InSite Vision (INSV.OB) occupies alone a small niche with its DuraSite delivery system that administers topical eye drugs much more efficiently. The eye blinking usually causes drugs to wash out and the common remedy is administration of drugs four to eight times a day. Such a schedule must be maintained since missing doses reduce drug effectiveness, especially in ophthalmology. In this respect, drugs used in ophthalmology differ from other types of drugs, most of which have a simple dosing schedule with once or twice a day dosing. The DuraSite delivery system can reduce dosing to one to two applications a day for proven drugs.
InSite Vision applies its own business strategy. It utilizes ophthalmic drugs already approved by the FDA and improves them using DuraSite. DuraSite is a mucoadhesive technology that reduces the number of drops a patient needs through more efficient delivery of the drug. Even though this is a very small niche market, there are no known competitors for this mucoadhesive technology. In this way, InSite accelerates FDA approval of its products. When the FDA approves the new enhancement, InSite outsources marketing and development to other companies. Thus, it minimizes risk, speeds development time and reduces operating costs. Another key advantage is that InSite deals only with effective and safe drugs.
The application of this strategy led to approval of two drugs - AzaSite and Besivance - based on incorporating an antibiotic in the DuraSite drug delivery system for bacterial conjunctivitis. AzaSite, approved in 2007 is a DuraSite enhanced treatment for pink eye, developed and commercialized by Merck (MRK). Potential market for AzaSite is at least $45 million through 2019. The other drug, Besivance, was approved in 2009, developed and commercialized by contact-lenses maker Bauch and Lomb (Warburg Pincus plans to sell Bausch & Lomb for more than $10 billion - the second-biggest private equity disposal since the start of the financial crisis).
Bausch & Lomb is launching Besivance worldwide. For the third quarter of 2012, royalties from Besivance increased by $0.3 million to $0.6 million. However, the royalty rate is only about 6% versus the current 25% for AzaSite, and that explains the modest income from royalties, whereas total sales of Besivance reached $10 million in this quarter. Currently, most of InSite's revenues are royalties for AzaSite and Besivance that reached more than $12.1 million in the third quarter of 2012 with net profit of $5.1 million.
In addition, InSite already has three products in phase III development that can be approved by the FDA sometime from 2014 to 2016: AzaSite Plus and DexaSite for blepharitis and BromSite for relief of pain and inflammation after cataract surgery - the most frequently performed ocular surgery in the U.S. with more than three million procedures annually. There are no approved drugs for blepharitis, so if approved, AzaSite Plus and DexaSite have a clear first mover advantage. AzaSite Plus alone has more than $150 million of sales potential in the U.S. five years after introduction, and $90 million in the rest of the world.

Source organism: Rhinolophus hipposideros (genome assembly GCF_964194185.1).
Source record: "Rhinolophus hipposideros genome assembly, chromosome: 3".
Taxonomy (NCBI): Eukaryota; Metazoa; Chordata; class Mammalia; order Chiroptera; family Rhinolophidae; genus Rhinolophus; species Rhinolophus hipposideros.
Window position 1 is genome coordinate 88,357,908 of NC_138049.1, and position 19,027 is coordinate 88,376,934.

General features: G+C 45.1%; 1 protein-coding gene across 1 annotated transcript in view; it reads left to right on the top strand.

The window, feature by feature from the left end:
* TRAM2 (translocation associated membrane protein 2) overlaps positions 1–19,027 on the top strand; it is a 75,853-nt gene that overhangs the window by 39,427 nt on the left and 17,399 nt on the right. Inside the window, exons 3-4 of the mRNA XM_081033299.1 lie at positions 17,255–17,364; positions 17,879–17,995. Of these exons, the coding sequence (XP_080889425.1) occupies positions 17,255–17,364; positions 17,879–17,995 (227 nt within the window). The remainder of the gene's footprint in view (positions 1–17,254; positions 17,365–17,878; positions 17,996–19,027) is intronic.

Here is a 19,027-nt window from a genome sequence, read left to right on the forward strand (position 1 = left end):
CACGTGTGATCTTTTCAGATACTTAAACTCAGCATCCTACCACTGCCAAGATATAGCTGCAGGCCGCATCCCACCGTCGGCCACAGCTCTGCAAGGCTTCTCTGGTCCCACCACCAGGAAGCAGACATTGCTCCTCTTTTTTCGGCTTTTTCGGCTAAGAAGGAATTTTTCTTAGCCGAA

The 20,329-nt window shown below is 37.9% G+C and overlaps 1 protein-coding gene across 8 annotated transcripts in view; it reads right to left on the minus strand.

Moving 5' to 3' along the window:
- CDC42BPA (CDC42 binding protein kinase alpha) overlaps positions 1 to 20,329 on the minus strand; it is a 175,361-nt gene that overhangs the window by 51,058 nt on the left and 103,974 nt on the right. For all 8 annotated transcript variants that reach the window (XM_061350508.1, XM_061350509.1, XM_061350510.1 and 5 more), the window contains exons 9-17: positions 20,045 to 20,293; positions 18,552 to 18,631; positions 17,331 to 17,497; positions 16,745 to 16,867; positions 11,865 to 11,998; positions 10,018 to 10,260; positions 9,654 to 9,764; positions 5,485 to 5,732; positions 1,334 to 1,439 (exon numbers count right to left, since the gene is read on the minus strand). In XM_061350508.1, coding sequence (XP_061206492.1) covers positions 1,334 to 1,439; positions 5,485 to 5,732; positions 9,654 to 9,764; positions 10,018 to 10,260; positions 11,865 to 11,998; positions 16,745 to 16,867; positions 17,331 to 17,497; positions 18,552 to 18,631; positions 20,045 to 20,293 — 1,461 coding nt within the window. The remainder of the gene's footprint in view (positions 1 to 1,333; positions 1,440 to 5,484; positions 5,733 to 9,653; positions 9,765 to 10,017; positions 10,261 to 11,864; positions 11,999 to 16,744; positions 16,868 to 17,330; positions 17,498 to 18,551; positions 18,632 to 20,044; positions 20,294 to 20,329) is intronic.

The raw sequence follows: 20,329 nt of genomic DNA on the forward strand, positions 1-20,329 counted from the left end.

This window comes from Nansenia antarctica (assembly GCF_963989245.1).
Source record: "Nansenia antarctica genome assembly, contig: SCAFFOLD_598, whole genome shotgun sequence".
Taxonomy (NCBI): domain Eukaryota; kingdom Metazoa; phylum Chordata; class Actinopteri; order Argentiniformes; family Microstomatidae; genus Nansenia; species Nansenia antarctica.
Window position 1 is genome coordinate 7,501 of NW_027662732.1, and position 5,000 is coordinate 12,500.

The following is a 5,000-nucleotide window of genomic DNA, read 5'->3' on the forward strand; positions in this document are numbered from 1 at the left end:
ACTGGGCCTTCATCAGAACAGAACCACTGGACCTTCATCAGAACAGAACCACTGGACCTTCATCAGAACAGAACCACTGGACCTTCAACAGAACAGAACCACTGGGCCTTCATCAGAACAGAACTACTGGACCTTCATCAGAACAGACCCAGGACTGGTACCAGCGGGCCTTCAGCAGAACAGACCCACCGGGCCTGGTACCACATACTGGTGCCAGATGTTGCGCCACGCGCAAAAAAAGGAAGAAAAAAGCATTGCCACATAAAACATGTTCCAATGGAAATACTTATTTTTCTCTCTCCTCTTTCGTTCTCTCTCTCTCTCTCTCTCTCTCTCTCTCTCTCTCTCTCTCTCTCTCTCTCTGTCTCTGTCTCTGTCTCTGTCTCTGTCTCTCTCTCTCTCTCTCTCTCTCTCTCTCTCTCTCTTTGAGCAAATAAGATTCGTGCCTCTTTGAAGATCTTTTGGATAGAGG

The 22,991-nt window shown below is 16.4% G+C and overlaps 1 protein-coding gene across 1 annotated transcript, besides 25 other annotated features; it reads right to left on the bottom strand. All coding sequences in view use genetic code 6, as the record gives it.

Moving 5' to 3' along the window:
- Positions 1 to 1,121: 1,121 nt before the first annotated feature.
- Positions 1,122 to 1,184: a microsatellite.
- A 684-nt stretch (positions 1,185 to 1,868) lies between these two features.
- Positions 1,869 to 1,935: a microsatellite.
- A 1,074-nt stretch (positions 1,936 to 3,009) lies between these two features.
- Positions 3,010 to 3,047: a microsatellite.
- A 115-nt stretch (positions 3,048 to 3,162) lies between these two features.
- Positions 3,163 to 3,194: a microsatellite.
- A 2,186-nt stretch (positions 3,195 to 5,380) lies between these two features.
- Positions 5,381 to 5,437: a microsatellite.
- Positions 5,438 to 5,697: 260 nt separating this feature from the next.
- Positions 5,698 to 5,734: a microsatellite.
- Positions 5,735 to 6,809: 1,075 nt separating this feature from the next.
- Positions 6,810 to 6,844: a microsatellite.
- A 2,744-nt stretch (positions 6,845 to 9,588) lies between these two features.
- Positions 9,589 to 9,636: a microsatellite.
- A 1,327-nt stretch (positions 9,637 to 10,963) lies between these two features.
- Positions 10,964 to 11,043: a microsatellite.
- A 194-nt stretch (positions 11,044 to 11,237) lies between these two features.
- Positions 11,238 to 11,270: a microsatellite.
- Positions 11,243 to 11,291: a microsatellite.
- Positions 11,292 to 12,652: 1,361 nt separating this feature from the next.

BromSite uses DuraSite to deliver the non-steroidal anti-inflammatory agent, bromfenac. It is an improved version of ISTA Pharmaceuticals' (part of Bauch and Lomb) BromDay whose sales only in the U.S. exceeded $85 million. Bromday is the leading product in the topical ophthalmic anti-inflammatory market of $370 million. In Phase II of clinical trial, BromSite achieved more than twice the tissue penetration in the eye as compared to Bromday. Now InSite enrolled more than 240 patients undergoing cataract surgery in a trial designed to evaluate BromSite against the DuraSite. At 15 separate sites, patients were administered drugs twice a day for two weeks after surgery. If Phase III of the trial will be successful, an NDA for BromSite could be filed in 2013 and within three years after introduction, Bromsite can capture from 30% to 50% of the Bromday market. Both Bromsite and DexaSite have $25 to $50 million market potential.
Taken together, InSite's five current products can reach $412 million of revenues in 2018. At this stage, much depends on Merck's strategy. The guaranteed royalty from Merck is $17.0 million in 2012 and $19.0 million in 2013. If AzaSite sales will be at current levels or less, royalties will not be sufficient to repay the $60 million debt on which InSite has to pay 16% interest. In this case, InSite doesn't have an obligation to repay the debt, but it could lose ownership of AzaSite in the U.S.A. in 2014.
If Merck decides to market AzaSite aggressively, then sales could reach $85 million by 2015 and $150 million by 2018 with annual royalties for InSite of $22.5 million. In this case, InSite would be able to repay all of the royalty debt and regain full ownership of AzaSite in 2018. Since InSite likely will follow its standard strategy and will partner development and marketing of these three products. It should receive royalties that can reach $54 million in 2018 with earnings per share equal to $0.10. These earnings indicate a price earnings ratio of 17 to 25 times with a corresponding share price of $1.70 to $2.50 in 2018 in comparison with the current price of $0.36. Thus, InSite has very high upside potential.
Disclosure: I have no positions in any stocks mentioned, and no plans to initiate any positions within the next 72 hours.